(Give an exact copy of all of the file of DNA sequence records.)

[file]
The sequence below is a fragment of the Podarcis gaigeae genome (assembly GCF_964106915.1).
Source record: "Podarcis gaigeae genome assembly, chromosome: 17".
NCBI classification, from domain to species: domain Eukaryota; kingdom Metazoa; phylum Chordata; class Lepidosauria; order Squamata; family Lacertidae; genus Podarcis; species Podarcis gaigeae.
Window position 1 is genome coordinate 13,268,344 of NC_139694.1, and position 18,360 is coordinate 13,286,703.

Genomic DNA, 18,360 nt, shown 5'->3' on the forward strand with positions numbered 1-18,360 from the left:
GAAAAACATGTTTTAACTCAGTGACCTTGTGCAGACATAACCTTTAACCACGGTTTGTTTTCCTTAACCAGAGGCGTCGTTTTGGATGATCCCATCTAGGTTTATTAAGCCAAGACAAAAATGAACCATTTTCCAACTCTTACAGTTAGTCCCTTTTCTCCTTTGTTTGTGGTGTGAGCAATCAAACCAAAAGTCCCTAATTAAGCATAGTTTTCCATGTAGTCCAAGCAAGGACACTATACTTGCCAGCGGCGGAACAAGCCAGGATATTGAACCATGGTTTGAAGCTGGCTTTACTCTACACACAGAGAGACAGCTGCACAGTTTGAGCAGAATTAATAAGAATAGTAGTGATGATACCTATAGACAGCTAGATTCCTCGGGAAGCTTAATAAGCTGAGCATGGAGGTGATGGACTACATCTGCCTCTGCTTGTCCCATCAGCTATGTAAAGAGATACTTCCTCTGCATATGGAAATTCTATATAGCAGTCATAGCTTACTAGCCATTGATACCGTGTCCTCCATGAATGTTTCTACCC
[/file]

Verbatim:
The sequence below is a fragment of the Podarcis gaigeae genome (assembly GCF_964106915.1).
Source record: "Podarcis gaigeae genome assembly, chromosome: 17".
NCBI classification, from domain to species: domain Eukaryota; kingdom Metazoa; phylum Chordata; class Lepidosauria; order Squamata; family Lacertidae; genus Podarcis; species Podarcis gaigeae.
Window position 1 is genome coordinate 13,268,344 of NC_139694.1, and position 18,360 is coordinate 13,286,703.

Genomic DNA, 18,360 nt, shown 5'->3' on the forward strand with positions numbered 1-18,360 from the left:
GAAAAACATGTTTTAACTCAGTGACCTTGTGCAGACATAACCTTTAACCACGGTTTGTTTTCCTTAACCAGAGGCGTCGTTTTGGATGATCCCATCTAGGTTTATTAAGCCAAGACAAAAATGAACCATTTTCCAACTCTTACAGTTAGTCCCTTTTCTCCTTTGTTTGTGGTGTGAGCAATCAAACCAAAAGTCCCTAATTAAGCATAGTTTTCCATGTAGTCCAAGCAAGGACACTATACTTGCCAGCGGCGGAACAAGCCAGGATATTGAACCATGGTTTGAAGCTGGCTTTACTCTACACACAGAGAGACAGCTGCACAGTTTGAGCAGAATTAATAAGAATAGTAGTGATGATACCTATAGACAGCTAGATTCCTCGGGAAGCTTAATAAGCTGAGCATGGAGGTGATGGACTACATCTGCCTCTGCTTGTCCCATCAGCTATGTAAAGAGATACTTCCTCTGCATATGGAAATTCTATATAGCAGTCATAGCTTACTAGCCATTGATACCGTGTCCTCCATGAATGTTTCTACCC